Reader question: When is it okay to start an NGO?

Hi Alanna,

I have been reading your blog for some time. I was particularly struck by your entry on founding NGOs. While in the context you are speaking I completely agree with you, I am curious about your opinion on something:

I am part of a (very) small NGO whose mandate is to help a small village in rural Bolivia. We have one partner in the village and several of us volunteering in the evenings/weekends to raise money in order to fund income generating projects in the village. Our ultimate goal is to develop these projects until they are capable of sustaining themselves as well as a small school that has been built in the village, at which point we would like to walk away. I am curious whether this type of operation even falls under the term NGO as you are using it, and what the feeling of the development world is with regards to these small operations? Does your opinion stand that we would be better off contributing our resources to a larger organization (even though our overhead is approximately zero)?



Dear PB,

I can’t really answer your question without knowing more about your organization. I think, though, there are questions you can think about to decide for yourself:

• Do you have a clear idea of how you’ll measure success, or are you just assuming something good will result from your project?

• Do you have an identified funding source that does not involve applying for grants?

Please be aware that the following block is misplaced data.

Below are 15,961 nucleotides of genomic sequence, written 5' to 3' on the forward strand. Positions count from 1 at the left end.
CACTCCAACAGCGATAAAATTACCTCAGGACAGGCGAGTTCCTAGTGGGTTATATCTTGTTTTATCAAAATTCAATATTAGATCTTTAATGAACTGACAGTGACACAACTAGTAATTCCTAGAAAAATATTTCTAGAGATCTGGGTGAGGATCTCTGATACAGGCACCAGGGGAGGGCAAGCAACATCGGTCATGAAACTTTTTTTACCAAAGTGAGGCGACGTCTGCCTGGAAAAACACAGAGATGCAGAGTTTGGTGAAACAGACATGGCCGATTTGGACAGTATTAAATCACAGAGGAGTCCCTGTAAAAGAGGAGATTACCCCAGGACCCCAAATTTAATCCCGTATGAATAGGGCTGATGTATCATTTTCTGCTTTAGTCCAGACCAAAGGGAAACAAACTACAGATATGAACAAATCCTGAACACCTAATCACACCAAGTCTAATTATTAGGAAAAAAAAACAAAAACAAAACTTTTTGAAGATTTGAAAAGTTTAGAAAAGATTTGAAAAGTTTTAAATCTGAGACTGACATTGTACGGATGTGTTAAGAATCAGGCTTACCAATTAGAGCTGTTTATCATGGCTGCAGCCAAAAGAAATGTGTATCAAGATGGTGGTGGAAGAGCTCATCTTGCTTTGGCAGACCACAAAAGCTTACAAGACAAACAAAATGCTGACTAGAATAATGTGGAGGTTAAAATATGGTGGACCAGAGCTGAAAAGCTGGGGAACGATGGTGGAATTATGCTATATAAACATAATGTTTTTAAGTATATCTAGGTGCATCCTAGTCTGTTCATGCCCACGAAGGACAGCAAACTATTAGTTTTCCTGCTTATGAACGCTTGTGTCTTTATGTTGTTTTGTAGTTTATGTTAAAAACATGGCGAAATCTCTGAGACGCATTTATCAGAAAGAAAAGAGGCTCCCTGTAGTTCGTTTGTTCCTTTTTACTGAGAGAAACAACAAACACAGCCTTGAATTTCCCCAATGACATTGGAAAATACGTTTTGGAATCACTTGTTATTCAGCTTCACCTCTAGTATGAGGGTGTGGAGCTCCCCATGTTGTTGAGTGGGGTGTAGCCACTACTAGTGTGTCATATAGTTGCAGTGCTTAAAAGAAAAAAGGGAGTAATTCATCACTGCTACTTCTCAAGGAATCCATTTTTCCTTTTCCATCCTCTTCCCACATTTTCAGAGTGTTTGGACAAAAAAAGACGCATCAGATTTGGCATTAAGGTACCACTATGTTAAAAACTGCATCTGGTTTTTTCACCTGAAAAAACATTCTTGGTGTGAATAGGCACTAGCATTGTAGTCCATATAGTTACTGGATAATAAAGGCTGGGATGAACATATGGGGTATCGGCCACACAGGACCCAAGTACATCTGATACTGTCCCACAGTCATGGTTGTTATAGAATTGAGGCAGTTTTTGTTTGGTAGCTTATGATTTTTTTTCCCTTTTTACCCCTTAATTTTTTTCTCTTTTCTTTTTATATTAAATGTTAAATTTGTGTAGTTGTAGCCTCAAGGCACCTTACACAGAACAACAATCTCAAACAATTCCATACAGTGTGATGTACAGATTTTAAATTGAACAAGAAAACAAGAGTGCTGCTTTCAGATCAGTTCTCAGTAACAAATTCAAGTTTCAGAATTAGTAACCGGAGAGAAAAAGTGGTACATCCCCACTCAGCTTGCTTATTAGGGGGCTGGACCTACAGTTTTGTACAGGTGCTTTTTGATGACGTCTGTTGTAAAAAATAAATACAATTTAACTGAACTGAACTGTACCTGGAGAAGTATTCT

• Are you deeply familiar with the village you work in, and the theory and practice of the work you are doing? And I would not call one or two visits deeply familiar with a place.

• Is there no existing NGO who could do the same work in the same place? If you can commit to ongoing funding, even huge organizations can be willing to run little projects. You can actually go to Save the Children or Mercy Corps and say “I have $20,000 a year, can you support this specific school/clinic/agriculture center for that amount?” They may not be able to, but they will listen, especially if you want to work somewhere that doesn’t get much attention or funding.

• Are you starting a new organization because of ego? Do you think it will be cool/exciting/glamorous/make your mother proud to be head of an NGO? Do you actually know enough to do this well or are you just convinced in your heart you’ll do a better job because you are special?

If you feel comfortable with the answers to these questions, you can be pretty sure that your organization is value-added and not just noise.

You’ll notice that there is nothing in there about overhead. People have a problem with overhead costs because they feel that it makes money donated have less impact. But inexperience and mistakes also erode a program’s effectiveness. A skilled organization that spends 15% of the money it raises on accounting, budget transparency, and experienced headquarters oversight may well have just as much impact for every donor dollar as a no-overhead group who ends up doing training that has no impact on actual behavior, or buying supplies that are wrong for the situation.


(photo credit: Alexander Drachmann)
Chosen because I loved the muted colors and the weathered look of the ground and the cement.